Buyers report easing of growth as new orders falter
Construction buyers have reported a fall in the rate at which construction is bouncing back from the coronavirus pandemic during August.
The IHS Markit / CIPS UK Construction PMI survey found that a lack of new work to replace completed contracts has dampened the speed of recovery in the sector.
The index registered a score of 54.6 in August (where any figure above 50 indicates growth in total construction output), down from 58.1 in July.
While still in growth, the rate of expansion in August was at its weakest level for three months.
House building continued its strong return to growth, recording a score of 60.7 in August. Commercial work stood at 52.5, while civil engineering activity was weaker at 46.6.
Total new business volumes increased for the third month running during August, but the rate of expansion remained only “modest” and slowed since July.
Clients adopt ‘wait-and-see’ approach
Construction companies reported a “wait-and-see” approach among clients, which has limited their opportunities to secure new work, the survey found. However, several respondents noted the strength of their firms’ order books.
Meanwhile, purchasing costs rose, with the overall rate of input price inflation in August at its highest since April 2019.
And despite subdued new orders, more than twice as many survey respondents (43%) said they expected a rise in construction output over the next 12 months as those that anticipate a fall (19%). This was often linked to hopes of a boost from major infrastructure projects and resilient public sector construction spending. However, an expected rise in business activity could not prevent a further drop in staffing numbers.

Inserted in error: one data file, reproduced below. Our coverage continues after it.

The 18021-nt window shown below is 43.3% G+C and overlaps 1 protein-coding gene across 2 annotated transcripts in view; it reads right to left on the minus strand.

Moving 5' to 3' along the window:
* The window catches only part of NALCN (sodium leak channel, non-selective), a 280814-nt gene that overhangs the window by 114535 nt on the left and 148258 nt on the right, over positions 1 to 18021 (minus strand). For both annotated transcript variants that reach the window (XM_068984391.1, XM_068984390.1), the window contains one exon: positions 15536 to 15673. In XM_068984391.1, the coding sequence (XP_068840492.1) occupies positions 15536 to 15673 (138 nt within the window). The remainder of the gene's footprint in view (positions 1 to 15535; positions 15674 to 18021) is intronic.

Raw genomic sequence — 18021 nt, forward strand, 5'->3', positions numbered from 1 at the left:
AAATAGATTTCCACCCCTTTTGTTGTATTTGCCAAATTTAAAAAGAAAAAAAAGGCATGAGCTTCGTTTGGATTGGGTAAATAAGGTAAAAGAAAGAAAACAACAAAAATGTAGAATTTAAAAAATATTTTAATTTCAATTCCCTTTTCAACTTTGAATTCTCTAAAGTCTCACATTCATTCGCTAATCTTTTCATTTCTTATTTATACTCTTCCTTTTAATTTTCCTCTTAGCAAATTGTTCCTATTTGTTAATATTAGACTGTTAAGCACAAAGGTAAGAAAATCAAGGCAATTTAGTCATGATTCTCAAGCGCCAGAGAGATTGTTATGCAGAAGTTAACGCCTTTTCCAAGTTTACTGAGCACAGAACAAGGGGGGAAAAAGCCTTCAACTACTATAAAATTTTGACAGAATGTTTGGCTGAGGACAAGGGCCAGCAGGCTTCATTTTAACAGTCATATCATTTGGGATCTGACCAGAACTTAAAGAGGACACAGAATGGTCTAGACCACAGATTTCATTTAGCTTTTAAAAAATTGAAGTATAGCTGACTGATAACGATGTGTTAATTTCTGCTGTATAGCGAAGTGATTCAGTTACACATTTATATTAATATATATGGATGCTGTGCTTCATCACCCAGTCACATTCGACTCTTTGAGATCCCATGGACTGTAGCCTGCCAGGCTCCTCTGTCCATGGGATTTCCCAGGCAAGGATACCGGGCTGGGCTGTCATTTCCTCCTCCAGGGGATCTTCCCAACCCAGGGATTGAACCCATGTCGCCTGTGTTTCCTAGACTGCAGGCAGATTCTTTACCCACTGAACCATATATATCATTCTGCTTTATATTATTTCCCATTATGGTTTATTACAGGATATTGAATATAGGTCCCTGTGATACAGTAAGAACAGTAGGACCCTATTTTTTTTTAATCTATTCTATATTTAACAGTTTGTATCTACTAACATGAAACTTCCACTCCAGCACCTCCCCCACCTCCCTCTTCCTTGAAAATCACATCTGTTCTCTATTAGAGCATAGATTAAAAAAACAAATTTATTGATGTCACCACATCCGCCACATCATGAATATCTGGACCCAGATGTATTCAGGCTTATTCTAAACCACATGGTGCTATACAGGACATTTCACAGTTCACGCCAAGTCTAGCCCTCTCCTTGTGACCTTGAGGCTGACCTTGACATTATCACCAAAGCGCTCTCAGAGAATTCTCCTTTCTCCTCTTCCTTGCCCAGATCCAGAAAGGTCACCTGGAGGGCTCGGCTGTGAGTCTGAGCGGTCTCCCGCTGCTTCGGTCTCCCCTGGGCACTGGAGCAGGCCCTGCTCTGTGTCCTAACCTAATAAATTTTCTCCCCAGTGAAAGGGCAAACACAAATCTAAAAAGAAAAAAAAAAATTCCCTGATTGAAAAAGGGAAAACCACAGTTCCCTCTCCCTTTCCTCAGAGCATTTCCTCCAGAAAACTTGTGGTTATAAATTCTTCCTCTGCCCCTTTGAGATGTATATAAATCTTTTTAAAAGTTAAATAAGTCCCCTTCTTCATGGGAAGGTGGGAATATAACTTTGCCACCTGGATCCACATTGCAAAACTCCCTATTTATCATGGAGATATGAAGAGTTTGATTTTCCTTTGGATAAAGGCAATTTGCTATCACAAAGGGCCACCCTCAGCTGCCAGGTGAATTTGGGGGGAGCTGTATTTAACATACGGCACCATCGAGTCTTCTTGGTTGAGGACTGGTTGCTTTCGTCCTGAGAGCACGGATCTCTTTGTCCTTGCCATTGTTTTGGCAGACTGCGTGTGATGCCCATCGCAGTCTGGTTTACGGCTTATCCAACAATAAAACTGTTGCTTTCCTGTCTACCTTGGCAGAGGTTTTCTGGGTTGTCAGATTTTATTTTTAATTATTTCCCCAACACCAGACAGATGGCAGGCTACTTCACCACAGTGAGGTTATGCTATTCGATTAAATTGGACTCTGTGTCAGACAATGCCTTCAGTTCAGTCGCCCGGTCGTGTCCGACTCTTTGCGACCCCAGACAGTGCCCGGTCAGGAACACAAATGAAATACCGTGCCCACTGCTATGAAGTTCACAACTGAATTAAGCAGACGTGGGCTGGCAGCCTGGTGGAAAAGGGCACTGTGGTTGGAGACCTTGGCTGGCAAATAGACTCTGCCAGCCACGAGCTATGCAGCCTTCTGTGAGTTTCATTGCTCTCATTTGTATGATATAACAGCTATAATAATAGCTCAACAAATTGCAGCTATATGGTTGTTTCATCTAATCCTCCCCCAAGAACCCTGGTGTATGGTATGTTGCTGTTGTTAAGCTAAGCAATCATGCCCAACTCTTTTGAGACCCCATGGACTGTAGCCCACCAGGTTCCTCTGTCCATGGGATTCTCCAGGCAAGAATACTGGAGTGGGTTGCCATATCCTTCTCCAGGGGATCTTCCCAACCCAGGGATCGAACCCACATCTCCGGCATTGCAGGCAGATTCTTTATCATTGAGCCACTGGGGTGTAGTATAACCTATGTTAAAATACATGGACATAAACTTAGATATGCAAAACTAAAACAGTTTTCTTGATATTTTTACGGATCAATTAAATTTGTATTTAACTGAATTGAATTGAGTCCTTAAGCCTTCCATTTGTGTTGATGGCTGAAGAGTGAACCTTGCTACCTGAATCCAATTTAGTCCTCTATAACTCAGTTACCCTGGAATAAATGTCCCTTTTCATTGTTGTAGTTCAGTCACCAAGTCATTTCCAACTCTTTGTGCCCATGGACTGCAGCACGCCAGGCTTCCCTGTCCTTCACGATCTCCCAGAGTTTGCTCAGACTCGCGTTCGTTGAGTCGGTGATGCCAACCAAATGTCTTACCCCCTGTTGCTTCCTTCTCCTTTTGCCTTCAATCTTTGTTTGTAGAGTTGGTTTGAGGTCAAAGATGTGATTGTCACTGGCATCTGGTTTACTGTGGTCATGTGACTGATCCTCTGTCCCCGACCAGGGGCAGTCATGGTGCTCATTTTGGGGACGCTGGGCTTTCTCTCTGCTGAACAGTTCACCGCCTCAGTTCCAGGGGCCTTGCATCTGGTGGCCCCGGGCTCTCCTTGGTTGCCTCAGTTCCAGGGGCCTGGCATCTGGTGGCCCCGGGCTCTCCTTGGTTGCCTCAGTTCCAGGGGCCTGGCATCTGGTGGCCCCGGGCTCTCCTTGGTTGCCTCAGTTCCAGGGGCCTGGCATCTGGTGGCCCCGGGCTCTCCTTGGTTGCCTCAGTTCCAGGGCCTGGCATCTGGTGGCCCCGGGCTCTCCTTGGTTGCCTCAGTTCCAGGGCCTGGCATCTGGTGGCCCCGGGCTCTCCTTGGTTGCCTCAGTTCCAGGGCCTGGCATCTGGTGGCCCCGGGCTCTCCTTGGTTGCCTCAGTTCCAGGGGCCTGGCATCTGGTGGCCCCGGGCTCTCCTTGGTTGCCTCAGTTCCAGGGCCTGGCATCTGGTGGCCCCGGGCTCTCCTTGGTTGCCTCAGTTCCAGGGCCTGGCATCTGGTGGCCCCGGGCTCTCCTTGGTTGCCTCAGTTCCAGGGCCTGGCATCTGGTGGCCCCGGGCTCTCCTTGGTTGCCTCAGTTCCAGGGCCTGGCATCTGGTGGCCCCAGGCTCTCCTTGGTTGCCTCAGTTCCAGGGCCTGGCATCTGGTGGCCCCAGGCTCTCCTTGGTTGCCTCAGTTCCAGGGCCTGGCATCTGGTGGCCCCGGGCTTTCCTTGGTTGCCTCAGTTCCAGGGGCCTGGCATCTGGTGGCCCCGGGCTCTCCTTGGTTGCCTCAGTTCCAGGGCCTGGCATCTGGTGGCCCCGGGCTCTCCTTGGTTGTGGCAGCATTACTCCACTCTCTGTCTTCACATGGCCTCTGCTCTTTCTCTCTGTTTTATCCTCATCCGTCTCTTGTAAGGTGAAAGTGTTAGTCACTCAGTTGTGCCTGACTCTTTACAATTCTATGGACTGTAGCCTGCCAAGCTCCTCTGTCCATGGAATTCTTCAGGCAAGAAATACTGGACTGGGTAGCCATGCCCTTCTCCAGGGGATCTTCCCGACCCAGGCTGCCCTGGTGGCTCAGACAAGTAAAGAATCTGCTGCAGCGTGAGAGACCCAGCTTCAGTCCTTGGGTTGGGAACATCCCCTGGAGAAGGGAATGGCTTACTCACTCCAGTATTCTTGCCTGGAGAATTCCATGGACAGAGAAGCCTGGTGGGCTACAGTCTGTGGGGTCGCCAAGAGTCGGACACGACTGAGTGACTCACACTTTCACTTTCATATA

Tim Moore, economics director at IHS Markit, which compiles the survey, said: “The latest PMI data signalled a setback for the UK construction sector as the speed of recovery lost momentum for the first time since the reopening phase began in May. House building remained the best-performing area of construction activity, with strong growth helping to offset some of the weakness seen in commercial work and civil engineering activity. The main reason for the slowdown in total construction output growth was a reduced degree of catch-up on delayed projects and subsequent shortages of new work to replace completed contracts in August.
“Another month of widespread job shedding highlighted the ongoing difficulties faced by UK construction companies, with order books often depleted due to a slump in demand from sectors of the economy that have experienced the greatest impact from the pandemic.
“More positively for the employment outlook, business expectations climbed to a six-month high in August as construction firms turned their hopes towards a boost from major infrastructure work and reorienting their sales focus on new areas of growth in the coming 12 months.”